The Great Godzilla Movie Marathon: Part 1 – The Showa Series

The Great Godzilla Movie Marathon: Part 1 – The Showa Series

Hi crew! 👋🏻 Back in September, I was inspired by a YouTuber I watch to carry out a pretty big project for Sci-Fi Month. That YouTuber, Quinton Reviews, binge-watched the entirety of iCarly and made two four hour videos talking about the series.

I don’t exactly have the means or the desire to make videos, but I am capable of making gigantic blog posts. So I decided that I would watch every single Godzilla movie and give mini reviews for each one.

This is not an easy task for anybody because since 1954, there have been 36 movies featuring the Big G. I am a glutton for punishment so I counted US recuts as separate movies, bringing the count up to 40. I love Godzilla so that is a challenge I am willing to accept.

These review posts will be split up into each of the series: Showa (1954-1975), Heisei (1984-1995), Millennium (1999-2004), Reiwa (2016-present), and the American made movies.

Today, I’m focusing on the original Showa series, which is also the longest series, lasting 21 years and 15 movies. All of these movies are rewatches for me as I got the Criterion Collection box set for Christmas last year.

As a note, for the Japanese made movies, I watched them with the original audio track and English subtitles. I hate watching dubbed live-action movies so I can’t comment on their quality, but when I cover the American made movies, I will be covering the US recuts that exist of the first three movies in the Showa series and of The Return of Godzilla which is part of the Heisei series.


Godzilla (1954)


Directed by Ishiro Honda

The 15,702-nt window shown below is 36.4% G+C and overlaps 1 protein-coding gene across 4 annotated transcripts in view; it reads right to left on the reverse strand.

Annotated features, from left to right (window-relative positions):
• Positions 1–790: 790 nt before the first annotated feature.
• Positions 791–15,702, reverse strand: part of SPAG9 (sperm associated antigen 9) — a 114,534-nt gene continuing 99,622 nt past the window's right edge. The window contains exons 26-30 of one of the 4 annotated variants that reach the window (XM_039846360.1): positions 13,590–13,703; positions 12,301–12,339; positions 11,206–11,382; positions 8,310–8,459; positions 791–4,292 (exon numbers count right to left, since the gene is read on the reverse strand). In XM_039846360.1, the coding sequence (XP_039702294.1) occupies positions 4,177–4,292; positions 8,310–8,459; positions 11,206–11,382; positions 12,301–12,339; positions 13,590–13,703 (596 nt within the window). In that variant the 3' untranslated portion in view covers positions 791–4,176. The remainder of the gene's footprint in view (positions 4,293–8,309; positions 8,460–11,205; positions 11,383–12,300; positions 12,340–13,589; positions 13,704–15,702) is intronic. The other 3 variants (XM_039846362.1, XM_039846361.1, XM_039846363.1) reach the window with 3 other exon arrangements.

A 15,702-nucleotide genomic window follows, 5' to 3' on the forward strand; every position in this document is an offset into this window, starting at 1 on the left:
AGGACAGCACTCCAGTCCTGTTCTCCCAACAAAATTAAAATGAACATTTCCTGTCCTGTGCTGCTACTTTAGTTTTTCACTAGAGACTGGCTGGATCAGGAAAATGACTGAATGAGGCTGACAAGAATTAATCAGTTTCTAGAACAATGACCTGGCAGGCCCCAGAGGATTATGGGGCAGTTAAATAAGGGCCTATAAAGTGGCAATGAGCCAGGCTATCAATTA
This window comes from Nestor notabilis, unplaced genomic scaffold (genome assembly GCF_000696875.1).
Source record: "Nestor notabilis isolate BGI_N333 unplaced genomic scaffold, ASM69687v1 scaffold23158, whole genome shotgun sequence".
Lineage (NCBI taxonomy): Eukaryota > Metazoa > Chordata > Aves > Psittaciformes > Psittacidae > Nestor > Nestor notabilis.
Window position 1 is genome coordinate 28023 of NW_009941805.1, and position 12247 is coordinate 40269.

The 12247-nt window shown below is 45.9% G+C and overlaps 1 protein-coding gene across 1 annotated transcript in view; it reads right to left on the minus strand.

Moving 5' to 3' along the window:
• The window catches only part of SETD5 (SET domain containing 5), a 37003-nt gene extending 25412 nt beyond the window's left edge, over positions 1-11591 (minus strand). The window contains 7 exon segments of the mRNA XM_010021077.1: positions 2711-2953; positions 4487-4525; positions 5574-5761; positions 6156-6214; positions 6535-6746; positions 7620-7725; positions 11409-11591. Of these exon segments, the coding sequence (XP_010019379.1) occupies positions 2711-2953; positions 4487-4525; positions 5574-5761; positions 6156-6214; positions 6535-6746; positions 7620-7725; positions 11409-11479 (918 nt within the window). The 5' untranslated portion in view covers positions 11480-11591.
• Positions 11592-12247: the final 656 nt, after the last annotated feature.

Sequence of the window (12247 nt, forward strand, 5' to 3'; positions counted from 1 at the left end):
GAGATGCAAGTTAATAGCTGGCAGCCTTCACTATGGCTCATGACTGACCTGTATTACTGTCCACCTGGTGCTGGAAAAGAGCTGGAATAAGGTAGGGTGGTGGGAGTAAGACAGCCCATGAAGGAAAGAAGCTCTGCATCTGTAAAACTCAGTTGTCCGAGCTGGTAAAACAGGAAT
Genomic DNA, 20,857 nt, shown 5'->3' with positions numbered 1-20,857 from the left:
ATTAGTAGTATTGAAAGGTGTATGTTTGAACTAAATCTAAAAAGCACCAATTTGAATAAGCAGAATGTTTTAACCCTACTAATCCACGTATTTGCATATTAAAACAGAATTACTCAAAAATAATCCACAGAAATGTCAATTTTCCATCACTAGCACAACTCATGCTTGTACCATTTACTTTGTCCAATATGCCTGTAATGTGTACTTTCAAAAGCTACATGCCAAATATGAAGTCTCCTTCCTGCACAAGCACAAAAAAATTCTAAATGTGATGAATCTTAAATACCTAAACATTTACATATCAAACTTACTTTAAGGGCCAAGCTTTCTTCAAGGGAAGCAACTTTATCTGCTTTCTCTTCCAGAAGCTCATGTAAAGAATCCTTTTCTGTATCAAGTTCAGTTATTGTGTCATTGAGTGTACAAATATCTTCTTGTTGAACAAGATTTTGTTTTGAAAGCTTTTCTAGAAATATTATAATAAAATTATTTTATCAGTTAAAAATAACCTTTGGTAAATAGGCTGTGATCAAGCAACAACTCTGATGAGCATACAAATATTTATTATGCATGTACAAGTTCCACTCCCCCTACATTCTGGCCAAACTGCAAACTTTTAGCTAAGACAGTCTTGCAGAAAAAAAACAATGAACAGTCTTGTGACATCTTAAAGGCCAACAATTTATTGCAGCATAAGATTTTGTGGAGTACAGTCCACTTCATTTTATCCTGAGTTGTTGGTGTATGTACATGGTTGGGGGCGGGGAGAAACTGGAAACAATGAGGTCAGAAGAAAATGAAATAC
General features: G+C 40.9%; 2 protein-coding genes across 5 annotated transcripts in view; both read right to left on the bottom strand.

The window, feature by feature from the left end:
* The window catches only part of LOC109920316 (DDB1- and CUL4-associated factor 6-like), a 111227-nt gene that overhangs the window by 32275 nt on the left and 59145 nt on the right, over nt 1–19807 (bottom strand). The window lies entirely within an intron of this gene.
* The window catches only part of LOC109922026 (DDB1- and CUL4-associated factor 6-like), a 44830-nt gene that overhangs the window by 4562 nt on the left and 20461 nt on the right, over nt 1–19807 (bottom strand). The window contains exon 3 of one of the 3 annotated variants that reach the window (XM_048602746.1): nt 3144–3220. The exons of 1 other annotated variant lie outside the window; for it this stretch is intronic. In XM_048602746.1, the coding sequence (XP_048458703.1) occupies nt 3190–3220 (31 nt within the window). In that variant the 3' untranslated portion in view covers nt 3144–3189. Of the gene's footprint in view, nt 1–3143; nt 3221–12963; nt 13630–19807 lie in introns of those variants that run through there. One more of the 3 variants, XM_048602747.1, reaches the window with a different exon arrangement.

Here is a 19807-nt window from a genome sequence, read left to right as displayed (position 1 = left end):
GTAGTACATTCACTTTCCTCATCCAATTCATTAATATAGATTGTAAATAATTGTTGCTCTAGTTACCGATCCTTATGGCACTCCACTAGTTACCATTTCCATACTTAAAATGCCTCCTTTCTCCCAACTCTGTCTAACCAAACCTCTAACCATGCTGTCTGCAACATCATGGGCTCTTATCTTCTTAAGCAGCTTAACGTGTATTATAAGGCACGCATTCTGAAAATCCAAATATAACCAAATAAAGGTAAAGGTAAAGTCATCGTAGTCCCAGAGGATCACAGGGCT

Released 1954
Run time: 96 minutes (1 hr, 36 mins)
My Rating –

Talented, brilliant, incredible, amazing, show stopping, spectacular, never the same, totally unique, completely not ever been done before, unafraid to reference or not reference, put it in a blender, shit on it, vomit on it, eat it, give birth to it.

Jokes aside, I have watched this movie so many times that I’m eventually going to run out of ways to praise it. When I say that monsters can be so much more than just a scary looking thing, this is usually the example I go towards. In this movie, Godzilla isn’t a big dinosaur who entertains children, he’s a physical metaphor for the fears the Japanese had towards nuclear power and Hydrogen bombs in the years after the Second World War. Humans created this monster and although they killed this one, there will always be more coming around the corner because humans will always create monsters.

The only reason I don’t give this movie five stars is that the special effects are very dated by modern suitmation standards, but that’s to be expected from a Japanese movie from the 1950s that took only 51 days to make. That being said, you completely forget that Godzilla is a man in a rubber suit because his movements look like what you’d expect a gigantic radioactive dinosaur’s movements to be.

Basically: this is one of my favourite movies ever and restricting myself to a mini-review of it is not doing it justice. Definitely watch this one if you are able to read subtitles.


Directed by Motoyoshi Oda
Released 1955
Run time: 82 minutes (1 hr, 22 mins)
My Rating –

This movie really falls victim to sequelitis for me because it has some huge shoes to fill. It’s nowhere near the masterpiece that I think the first movie is, but it’s not a bad movie either, it’s just okay.

I liked how Dr Yamane returns in this film but he ends up being sadly underused because his appearance feels more like a cameo where he says “the only way to defeat Godzilla has already been used and the creator took it to his grave but good luck.” There isn’t much of a plot because it kind of just sets up the battle between Godzilla and Anguirus, and while I can commend it for trying to have a human drama side, it’s just not strong enough to carry the movie.